With lots of respect,

Anamika Jha

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Now as an MH Fellow with YKA, she’s expanding her impressive scope of work further by launching a campaign to facilitate the process of ensuring better menstrual health and SRH services for women residing in correctional homes in West Bengal. The campaign will entail an independent study to take stalk of the present conditions of MHM in correctional homes across the state and use its findings to build public support and political will to take the necessary action.

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The long-term aim of the campaign is to develop an open culture where menstruation is not treated as a taboo. The campaign also seeks to hold the schools accountable for their responsibilities as an important component in the implementation of MHM policies by making adequate sanitation infrastructure and knowledge of MHM available in school premises.

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Harshita is a psychologist and works to support people with mental health issues, particularly adolescents who are survivors of violence. Associated with the Azadi Foundation in UP, Harshita became an MHM Fellow with YKA, with the aim of promoting better menstrual health.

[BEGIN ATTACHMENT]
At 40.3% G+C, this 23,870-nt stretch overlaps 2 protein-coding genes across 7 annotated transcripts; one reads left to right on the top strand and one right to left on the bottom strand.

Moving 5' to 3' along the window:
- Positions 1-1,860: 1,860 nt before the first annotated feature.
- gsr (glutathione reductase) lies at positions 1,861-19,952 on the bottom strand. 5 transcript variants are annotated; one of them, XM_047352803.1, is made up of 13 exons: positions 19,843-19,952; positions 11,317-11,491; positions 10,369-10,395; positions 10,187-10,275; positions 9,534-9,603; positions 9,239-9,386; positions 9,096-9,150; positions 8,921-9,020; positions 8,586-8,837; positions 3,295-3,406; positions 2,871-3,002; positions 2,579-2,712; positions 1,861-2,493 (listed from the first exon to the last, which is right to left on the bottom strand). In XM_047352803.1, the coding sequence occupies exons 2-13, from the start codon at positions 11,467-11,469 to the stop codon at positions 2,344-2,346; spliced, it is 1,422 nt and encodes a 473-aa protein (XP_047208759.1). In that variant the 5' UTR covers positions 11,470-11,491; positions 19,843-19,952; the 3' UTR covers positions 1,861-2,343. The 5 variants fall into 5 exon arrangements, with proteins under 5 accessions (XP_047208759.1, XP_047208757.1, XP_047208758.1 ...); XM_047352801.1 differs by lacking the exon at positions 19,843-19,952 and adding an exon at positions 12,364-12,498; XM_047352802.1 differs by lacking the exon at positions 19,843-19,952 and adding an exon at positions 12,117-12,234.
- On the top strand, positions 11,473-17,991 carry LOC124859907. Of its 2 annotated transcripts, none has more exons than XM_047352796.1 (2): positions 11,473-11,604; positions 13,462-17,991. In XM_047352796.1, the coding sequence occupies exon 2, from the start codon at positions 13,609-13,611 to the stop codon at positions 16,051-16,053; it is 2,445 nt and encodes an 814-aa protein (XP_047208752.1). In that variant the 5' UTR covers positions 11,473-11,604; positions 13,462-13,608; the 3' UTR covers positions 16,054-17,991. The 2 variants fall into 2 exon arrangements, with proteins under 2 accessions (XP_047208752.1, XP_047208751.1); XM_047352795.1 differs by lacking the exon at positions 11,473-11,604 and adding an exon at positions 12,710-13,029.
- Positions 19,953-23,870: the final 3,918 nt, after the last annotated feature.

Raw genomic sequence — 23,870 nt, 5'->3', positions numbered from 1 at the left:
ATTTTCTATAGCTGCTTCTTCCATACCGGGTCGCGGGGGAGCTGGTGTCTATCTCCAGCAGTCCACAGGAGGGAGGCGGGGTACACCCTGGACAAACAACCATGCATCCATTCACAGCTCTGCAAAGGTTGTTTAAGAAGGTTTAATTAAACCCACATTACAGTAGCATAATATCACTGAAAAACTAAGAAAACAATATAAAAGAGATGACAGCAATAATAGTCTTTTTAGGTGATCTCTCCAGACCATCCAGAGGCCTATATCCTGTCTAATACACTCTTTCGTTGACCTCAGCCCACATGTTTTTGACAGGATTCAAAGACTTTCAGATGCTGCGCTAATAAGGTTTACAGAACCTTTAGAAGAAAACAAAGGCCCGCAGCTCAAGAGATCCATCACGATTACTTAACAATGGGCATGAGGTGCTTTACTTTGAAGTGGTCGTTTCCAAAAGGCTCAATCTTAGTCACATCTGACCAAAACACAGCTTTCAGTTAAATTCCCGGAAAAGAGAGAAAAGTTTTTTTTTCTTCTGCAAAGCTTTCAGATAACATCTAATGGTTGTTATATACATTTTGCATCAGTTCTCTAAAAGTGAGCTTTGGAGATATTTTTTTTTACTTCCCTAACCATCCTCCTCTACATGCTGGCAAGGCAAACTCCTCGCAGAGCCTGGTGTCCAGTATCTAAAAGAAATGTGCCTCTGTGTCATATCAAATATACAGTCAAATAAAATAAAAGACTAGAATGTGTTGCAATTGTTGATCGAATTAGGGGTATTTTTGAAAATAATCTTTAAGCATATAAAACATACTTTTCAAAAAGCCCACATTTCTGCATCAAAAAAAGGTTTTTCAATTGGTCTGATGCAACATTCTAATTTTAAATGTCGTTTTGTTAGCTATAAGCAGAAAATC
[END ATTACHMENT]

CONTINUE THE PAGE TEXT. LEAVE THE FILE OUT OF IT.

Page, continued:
Her campaign #MeriMarzi aims to promote menstrual health and wellness, hygiene and facilities for female sex workers in UP. She says, “Knowledge about natural body processes is a very basic human right. And for individuals whose occupation is providing sexual services, it becomes even more important.”

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With YKA MHM Fellow Vineet, Sabna launched Menstratalk, a campaign that aims to put an end to period poverty and smash menstrual taboos in society. As a start, the campaign aims to begin conversations on menstrual health with five hundred adolescents and youth in Delhi through offline platforms, and through this community mobilise support to create Period Friendly Institutions out of educational institutes in the city.